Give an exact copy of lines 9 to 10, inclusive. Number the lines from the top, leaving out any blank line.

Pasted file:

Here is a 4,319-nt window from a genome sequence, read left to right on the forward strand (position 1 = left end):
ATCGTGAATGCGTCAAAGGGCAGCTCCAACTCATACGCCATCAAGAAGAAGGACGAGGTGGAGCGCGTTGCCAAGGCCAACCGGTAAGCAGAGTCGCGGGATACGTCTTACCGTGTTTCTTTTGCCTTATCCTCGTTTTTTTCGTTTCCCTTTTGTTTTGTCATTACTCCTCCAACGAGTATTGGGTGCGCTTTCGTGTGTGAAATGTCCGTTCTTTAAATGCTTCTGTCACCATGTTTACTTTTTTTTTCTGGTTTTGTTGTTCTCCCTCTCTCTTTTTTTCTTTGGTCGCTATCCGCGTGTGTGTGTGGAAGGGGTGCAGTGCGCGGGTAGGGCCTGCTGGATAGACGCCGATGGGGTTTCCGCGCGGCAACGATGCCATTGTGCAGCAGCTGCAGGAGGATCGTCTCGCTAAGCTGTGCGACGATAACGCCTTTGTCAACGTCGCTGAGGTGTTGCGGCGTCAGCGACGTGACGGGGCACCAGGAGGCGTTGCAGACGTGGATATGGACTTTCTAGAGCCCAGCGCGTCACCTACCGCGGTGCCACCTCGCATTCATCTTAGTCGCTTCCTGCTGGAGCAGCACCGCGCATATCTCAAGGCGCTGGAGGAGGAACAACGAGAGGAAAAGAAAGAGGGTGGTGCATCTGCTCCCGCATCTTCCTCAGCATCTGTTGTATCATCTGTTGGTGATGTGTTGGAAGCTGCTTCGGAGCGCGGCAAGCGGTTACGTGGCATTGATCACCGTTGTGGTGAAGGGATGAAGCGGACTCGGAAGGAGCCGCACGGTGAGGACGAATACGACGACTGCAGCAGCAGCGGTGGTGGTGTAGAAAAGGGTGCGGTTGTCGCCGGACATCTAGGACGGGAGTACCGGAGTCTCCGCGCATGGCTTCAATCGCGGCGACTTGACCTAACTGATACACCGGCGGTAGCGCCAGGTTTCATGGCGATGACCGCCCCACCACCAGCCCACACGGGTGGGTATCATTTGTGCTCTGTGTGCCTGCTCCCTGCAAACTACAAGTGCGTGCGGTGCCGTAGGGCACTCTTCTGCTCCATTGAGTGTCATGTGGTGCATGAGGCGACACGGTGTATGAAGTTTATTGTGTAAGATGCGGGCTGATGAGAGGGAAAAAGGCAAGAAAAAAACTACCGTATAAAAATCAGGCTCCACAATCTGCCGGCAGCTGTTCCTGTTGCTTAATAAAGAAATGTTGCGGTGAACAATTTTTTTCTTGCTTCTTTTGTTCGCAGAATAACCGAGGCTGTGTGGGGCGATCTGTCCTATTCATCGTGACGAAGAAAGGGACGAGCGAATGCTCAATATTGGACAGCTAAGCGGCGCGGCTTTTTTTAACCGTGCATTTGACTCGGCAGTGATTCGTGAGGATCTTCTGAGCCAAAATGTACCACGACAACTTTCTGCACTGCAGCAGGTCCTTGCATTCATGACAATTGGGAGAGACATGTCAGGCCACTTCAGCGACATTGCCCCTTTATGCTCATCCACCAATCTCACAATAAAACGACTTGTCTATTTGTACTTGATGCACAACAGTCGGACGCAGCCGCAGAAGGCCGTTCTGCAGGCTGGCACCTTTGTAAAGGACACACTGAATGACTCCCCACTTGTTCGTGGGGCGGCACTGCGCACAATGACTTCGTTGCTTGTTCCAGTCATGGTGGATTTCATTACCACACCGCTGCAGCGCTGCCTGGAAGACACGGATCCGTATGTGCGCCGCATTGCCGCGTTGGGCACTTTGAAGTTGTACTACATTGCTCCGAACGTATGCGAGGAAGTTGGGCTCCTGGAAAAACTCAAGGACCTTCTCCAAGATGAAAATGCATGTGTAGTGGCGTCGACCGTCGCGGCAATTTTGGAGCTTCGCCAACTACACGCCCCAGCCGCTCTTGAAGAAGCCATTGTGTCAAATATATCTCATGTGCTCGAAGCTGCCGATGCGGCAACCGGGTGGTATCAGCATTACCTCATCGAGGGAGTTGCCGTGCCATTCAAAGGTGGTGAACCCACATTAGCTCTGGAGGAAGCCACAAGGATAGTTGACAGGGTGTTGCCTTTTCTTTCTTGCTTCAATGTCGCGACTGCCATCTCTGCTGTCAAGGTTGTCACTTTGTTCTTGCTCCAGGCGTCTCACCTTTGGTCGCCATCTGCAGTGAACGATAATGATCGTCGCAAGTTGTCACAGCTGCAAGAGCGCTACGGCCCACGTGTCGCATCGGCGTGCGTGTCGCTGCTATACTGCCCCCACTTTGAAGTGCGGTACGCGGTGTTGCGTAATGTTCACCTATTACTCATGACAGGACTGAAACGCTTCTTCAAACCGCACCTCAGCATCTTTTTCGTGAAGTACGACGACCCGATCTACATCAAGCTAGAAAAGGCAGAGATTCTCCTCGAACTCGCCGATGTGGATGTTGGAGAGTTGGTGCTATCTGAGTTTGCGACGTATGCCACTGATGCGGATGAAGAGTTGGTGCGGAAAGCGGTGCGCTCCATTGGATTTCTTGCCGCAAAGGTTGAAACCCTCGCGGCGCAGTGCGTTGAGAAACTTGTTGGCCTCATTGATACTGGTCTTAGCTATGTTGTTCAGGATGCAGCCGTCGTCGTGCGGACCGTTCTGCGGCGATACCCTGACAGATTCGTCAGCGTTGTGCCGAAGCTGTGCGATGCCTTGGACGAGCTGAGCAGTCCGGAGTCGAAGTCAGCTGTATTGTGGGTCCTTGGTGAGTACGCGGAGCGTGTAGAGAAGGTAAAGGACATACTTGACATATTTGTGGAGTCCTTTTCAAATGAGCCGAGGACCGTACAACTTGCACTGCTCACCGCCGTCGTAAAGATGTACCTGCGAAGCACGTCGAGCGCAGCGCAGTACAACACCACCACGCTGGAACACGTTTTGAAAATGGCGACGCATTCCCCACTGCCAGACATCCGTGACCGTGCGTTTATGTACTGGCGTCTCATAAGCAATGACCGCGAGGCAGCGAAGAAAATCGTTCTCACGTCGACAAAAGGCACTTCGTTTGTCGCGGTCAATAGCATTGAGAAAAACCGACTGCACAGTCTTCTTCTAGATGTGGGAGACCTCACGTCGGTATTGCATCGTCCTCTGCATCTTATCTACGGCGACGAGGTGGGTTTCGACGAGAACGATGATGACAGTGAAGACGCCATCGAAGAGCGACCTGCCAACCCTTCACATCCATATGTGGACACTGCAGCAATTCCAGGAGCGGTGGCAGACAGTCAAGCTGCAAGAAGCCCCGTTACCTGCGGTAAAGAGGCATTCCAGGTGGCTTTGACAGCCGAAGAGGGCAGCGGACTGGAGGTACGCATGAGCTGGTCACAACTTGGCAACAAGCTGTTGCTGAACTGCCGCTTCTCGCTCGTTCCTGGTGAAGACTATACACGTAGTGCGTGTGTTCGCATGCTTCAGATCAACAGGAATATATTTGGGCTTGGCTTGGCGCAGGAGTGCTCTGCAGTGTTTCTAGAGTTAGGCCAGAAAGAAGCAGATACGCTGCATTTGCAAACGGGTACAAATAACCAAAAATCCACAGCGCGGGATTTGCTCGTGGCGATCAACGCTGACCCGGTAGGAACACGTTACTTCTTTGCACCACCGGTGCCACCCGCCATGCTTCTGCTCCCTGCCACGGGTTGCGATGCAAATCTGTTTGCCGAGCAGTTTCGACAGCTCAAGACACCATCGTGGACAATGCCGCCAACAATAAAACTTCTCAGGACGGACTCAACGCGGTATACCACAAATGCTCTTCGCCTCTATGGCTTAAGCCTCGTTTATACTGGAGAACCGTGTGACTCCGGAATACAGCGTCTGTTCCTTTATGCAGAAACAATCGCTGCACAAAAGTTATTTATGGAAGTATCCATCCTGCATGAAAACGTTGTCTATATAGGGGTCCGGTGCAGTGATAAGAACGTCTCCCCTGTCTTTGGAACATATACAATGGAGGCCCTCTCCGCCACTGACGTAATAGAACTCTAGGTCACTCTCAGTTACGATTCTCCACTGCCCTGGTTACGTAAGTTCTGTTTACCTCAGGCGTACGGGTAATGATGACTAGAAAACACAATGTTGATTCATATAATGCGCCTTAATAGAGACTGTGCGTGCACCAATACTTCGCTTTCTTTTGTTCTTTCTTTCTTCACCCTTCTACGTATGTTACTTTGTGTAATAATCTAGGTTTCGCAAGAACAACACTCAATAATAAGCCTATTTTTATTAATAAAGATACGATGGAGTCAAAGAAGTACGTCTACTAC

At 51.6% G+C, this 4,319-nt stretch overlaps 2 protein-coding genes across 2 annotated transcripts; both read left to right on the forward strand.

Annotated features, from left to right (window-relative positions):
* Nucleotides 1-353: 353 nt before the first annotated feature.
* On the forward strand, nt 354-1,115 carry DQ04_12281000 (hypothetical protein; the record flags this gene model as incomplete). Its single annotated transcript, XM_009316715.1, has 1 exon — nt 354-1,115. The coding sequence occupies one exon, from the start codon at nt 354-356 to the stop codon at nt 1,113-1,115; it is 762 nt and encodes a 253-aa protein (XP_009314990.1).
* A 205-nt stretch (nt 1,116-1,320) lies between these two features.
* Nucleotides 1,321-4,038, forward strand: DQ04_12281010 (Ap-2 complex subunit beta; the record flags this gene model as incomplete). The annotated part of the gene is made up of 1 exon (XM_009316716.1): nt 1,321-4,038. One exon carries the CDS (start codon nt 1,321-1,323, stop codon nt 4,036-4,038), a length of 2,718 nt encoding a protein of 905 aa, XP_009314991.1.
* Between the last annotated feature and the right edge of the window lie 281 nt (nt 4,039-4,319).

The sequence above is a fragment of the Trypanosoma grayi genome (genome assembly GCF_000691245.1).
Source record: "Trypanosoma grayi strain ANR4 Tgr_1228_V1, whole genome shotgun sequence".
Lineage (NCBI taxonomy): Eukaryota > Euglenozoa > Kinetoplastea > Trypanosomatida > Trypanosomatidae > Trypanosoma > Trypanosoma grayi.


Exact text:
* Between the last annotated feature and the right edge of the window lie 281 nt (nt 4,039-4,319).

The sequence above is a fragment of the Trypanosoma grayi genome (genome assembly GCF_000691245.1).